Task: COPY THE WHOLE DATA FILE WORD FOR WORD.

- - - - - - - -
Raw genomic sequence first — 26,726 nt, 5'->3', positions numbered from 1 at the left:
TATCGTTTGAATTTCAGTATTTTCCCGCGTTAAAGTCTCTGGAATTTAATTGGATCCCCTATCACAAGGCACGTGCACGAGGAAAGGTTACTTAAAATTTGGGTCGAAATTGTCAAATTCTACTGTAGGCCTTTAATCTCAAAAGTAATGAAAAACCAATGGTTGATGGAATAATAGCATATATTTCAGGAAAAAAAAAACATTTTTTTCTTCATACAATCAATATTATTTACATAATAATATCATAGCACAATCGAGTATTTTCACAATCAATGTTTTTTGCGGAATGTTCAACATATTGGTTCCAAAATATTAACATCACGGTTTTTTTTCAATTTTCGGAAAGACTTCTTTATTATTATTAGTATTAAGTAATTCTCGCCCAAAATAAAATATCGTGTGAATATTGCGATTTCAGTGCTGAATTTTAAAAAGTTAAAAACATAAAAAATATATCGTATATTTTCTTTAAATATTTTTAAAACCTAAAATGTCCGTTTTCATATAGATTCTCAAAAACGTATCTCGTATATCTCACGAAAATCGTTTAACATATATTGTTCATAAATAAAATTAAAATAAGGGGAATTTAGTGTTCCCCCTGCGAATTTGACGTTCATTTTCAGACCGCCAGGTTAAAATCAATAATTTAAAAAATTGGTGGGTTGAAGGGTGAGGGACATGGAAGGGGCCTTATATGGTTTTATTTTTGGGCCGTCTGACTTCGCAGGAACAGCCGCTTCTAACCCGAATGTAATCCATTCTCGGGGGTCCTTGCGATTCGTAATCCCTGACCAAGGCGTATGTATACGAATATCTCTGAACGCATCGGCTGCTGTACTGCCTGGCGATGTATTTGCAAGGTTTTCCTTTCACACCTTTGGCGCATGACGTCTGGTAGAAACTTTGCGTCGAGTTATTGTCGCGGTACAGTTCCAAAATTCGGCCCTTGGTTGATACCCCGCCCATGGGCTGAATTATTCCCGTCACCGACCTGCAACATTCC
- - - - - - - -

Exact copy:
Raw genomic sequence first — 26,726 nt, 5'->3', positions numbered from 1 at the left:
TATCGTTTGAATTTCAGTATTTTCCCGCGTTAAAGTCTCTGGAATTTAATTGGATCCCCTATCACAAGGCACGTGCACGAGGAAAGGTTACTTAAAATTTGGGTCGAAATTGTCAAATTCTACTGTAGGCCTTTAATCTCAAAAGTAATGAAAAACCAATGGTTGATGGAATAATAGCATATATTTCAGGAAAAAAAAAACATTTTTTTCTTCATACAATCAATATTATTTACATAATAATATCATAGCACAATCGAGTATTTTCACAATCAATGTTTTTTGCGGAATGTTCAACATATTGGTTCCAAAATATTAACATCACGGTTTTTTTTCAATTTTCGGAAAGACTTCTTTATTATTATTAGTATTAAGTAATTCTCGCCCAAAATAAAATATCGTGTGAATATTGCGATTTCAGTGCTGAATTTTAAAAAGTTAAAAACATAAAAAATATATCGTATATTTTCTTTAAATATTTTTAAAACCTAAAATGTCCGTTTTCATATAGATTCTCAAAAACGTATCTCGTATATCTCACGAAAATCGTTTAACATATATTGTTCATAAATAAAATTAAAATAAGGGGAATTTAGTGTTCCCCCTGCGAATTTGACGTTCATTTTCAGACCGCCAGGTTAAAATCAATAATTTAAAAAATTGGTGGGTTGAAGGGTGAGGGACATGGAAGGGGCCTTATATGGTTTTATTTTTGGGCCGTCTGACTTCGCAGGAACAGCCGCTTCTAACCCGAATGTAATCCATTCTCGGGGGTCCTTGCGATTCGTAATCCCTGACCAAGGCGTATGTATACGAATATCTCTGAACGCATCGGCTGCTGTACTGCCTGGCGATGTATTTGCAAGGTTTTCCTTTCACACCTTTGGCGCATGACGTCTGGTAGAAACTTTGCGTCGAGTTATTGTCGCGGTACAGTTCCAAAATTCGGCCCTTGGTTGATACCCCGCCCATGGGCTGAATTATTCCCGTCACCGACCTGCAACATTCC